Speaker Nancy PelosiNancy PelosiPelosi says House members would not vote on spending bill topline higher than Senate's McConnell privately urged GOP senators to oppose debt ceiling hike On The Money — Dems dare GOP to vote for shutdown, default MORE (D-Calif.) on Wednesday slammed President TrumpDonald TrumpTrump takes shot at new GOP candidate in Ohio over Cleveland nickname GOP political operatives indicted over illegal campaign contribution from Russian national in 2016 On The Money — Dems dare GOP to vote for shutdown, default MORE for saying that he won't allow Anthony FauciAnthony FauciThe Hill's Morning Report - Presented by Alibaba - Democrats return to disappointment on immigration 'Highest priority' is to vaccinate the unvaccinated, Fauci says Sunday shows - Boosters in the spotlight MORE to testify before the House because he thinks the lower chamber is "a bunch of Trump haters," saying that it is "beneath the dignity of the office that he holds."
A House Appropriations subcommittee had sought Fauci, the director of the National Institute of Allergy and Infectious Diseases, to testify at a Wednesday hearing, but the request was denied by the White House.
"To say that the Congress, the House, is a bunch of haters is so beneath the dignity of the office that he holds and so distant from the seriousness he should bring to a matter of life and death of so many people in our country," Pelosi said during an interview with MSNBC's "Andrea Mitchell Reports."
But Pelosi indicated that the House wouldn't necessarily try to issue a subpoena to obtain Fauci's testimony.
"I would hope that Dr. Fauci would say things in public that we wouldn't need him to be subpoenaed," Pelosi said.
"I feel sad for him and anybody who has to stand in that task force and practically validate what's coming out of the president's mouth except for an occasional clarification," she added.
While Fauci did not testify at Wednesday's House hearing, he is scheduled to appear next week before the GOP-controlled Senate Health, Education, Labor and Pensions Committee. Centers for Disease Control and Prevention (CDC) Director Robert Redfield, Food and Drug Administration Commissioner Stephen Hahn and Brett Giroir, who is overseeing coronavirus testing efforts, are also slated to testify at the Senate hearing.
The White House initially issued a memo on Monday stating that members of the coronavirus task force should not accept invitations to participate in congressional hearings this month unless White House chief of staff Mark MeadowsMark MeadowsGraham found Trump election fraud arguments suitable for 'third grade': Woodward book Allies see rising prospect of Trump 2024 White House bid The Hill's Morning Report - Presented by Facebook - US prepares vaccine booster plan MORE made an exception. The memo said that agencies would have to decline invitations to accommodate demands on officials' time "to remain focused on implementing of COVID-19 response."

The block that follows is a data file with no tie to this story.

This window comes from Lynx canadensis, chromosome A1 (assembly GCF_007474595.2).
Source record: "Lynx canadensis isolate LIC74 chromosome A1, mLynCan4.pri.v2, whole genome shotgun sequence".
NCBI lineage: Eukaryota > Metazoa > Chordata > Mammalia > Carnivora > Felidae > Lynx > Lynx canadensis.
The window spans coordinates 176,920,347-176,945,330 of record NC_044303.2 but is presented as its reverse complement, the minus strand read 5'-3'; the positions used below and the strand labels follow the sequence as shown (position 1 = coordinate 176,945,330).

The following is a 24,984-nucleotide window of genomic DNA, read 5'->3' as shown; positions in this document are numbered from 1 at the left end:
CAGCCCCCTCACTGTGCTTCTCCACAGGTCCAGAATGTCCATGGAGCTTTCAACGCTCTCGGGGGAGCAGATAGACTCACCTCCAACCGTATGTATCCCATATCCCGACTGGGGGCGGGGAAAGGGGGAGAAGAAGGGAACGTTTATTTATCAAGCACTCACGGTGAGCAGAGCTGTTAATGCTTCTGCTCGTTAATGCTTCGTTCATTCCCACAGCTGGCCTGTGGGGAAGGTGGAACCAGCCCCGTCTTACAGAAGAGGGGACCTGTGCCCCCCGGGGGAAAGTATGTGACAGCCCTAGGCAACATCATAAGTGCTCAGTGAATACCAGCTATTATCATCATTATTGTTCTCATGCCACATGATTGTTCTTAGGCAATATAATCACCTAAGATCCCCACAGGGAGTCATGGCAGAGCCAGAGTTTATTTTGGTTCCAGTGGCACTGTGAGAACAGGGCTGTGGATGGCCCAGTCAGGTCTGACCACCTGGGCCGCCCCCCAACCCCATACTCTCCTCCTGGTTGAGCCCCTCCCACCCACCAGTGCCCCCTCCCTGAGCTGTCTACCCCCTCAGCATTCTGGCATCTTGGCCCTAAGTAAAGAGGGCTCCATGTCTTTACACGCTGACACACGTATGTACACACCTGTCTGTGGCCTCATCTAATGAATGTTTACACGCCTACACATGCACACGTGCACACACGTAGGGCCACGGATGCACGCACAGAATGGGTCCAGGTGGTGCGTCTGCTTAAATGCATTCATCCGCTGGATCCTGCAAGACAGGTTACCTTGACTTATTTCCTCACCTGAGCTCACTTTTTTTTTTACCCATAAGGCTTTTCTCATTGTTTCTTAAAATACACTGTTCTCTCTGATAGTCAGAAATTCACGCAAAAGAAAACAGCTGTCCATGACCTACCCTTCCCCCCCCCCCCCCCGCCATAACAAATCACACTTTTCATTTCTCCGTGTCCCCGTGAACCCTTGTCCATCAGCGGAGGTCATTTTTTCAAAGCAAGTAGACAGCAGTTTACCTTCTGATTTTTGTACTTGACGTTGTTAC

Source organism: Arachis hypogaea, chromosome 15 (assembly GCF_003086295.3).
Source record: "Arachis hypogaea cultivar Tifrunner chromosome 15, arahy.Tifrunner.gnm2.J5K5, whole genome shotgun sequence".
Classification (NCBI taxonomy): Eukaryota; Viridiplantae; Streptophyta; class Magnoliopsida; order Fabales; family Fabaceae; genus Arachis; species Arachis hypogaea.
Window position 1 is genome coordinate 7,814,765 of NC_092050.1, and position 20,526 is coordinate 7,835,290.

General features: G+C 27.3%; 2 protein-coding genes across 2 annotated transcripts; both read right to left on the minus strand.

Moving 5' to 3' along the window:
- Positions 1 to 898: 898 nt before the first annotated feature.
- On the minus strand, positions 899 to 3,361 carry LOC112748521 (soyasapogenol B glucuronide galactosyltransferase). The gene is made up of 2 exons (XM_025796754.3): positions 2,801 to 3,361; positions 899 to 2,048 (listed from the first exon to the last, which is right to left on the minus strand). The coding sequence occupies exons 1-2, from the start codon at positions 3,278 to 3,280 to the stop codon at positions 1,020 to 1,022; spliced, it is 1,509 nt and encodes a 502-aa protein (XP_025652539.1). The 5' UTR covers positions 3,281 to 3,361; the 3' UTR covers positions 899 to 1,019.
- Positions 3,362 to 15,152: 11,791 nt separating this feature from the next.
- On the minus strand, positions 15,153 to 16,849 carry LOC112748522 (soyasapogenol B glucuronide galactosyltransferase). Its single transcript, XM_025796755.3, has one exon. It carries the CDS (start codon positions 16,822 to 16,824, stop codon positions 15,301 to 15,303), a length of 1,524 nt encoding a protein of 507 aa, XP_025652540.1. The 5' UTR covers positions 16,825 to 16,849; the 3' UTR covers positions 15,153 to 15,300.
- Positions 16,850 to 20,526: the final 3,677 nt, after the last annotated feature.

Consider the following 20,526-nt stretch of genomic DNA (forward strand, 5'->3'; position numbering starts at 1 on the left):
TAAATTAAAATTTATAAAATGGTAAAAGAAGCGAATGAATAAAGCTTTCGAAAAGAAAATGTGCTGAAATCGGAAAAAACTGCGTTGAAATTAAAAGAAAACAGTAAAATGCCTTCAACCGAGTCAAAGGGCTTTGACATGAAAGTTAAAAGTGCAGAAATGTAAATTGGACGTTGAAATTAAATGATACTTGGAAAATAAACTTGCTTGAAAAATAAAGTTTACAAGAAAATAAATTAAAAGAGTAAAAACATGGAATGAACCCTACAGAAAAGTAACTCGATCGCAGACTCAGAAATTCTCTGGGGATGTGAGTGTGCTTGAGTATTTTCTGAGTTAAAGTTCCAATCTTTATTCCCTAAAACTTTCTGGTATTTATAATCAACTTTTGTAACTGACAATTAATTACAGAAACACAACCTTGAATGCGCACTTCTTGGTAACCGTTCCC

But Trump said Tuesday that he didn't want Fauci to testify before the House because it's controlled by Democrats.
“The House is a set up. The House is a bunch of Trump haters,” Trump told reporters outside the White House.
“But Dr. Fauci will be testifying in front of the Senate, and he looks forward to doing that,” Trump added. “But the House, I will tell you, the House, they should be ashamed of themselves. And, frankly, the Democrats should be ashamed, because they don’t want us to succeed. They want us to fail so they can win an election.”
The House Appropriations subcommittee hearing on Wednesday instead featured testimony from former CDC Director Thomas Frieden and Caitlin Rivers, an expert from the Johns Hopkins Center for Health Security.
But House Democrats do expect to hold a hearing next week on the whistleblower complaint filed by Rick Bright, the former director of the Biomedical Advanced Research and Development Authority, who alleged that he was demoted after declining to promote the use of drugs touted by Trump to treat COVID-19 patients because they lacked scientific merit.
Rep. Anna EshooAnna Georges EshooTime for Congress to make a down payment to prevent future pandemic tragedies Hillicon Valley: US has made progress on cyber but more needed, report says | Democrat urges changes for 'problematic' crypto language in infrastructure bill | Facebook may be forced to unwind Giphy acquisition Eshoo urges Pelosi to amend infrastructure bill's 'problematic' crypto regulation language MORE (D-Calif.), the chair of a House Energy and Commerce subcommittee, said she is hoping to secure testimony from Bright directly as well as Health and Human Services (HHS) Secretary Alex Azar and the HHS Assistant Secretary for Preparedness and Response Robert Kadlec.
Pelosi also said during the MSNBC interview that Trump should wear a facial covering in public to set an example for Americans to follow the guidelines issued by his administration after the president visited a mask-making facility on Tuesday without wearing a mask himself.
"You'd think as the president of the United States, you would have the confidence to honor the guidance that you are giving others in the country," Pelosi said.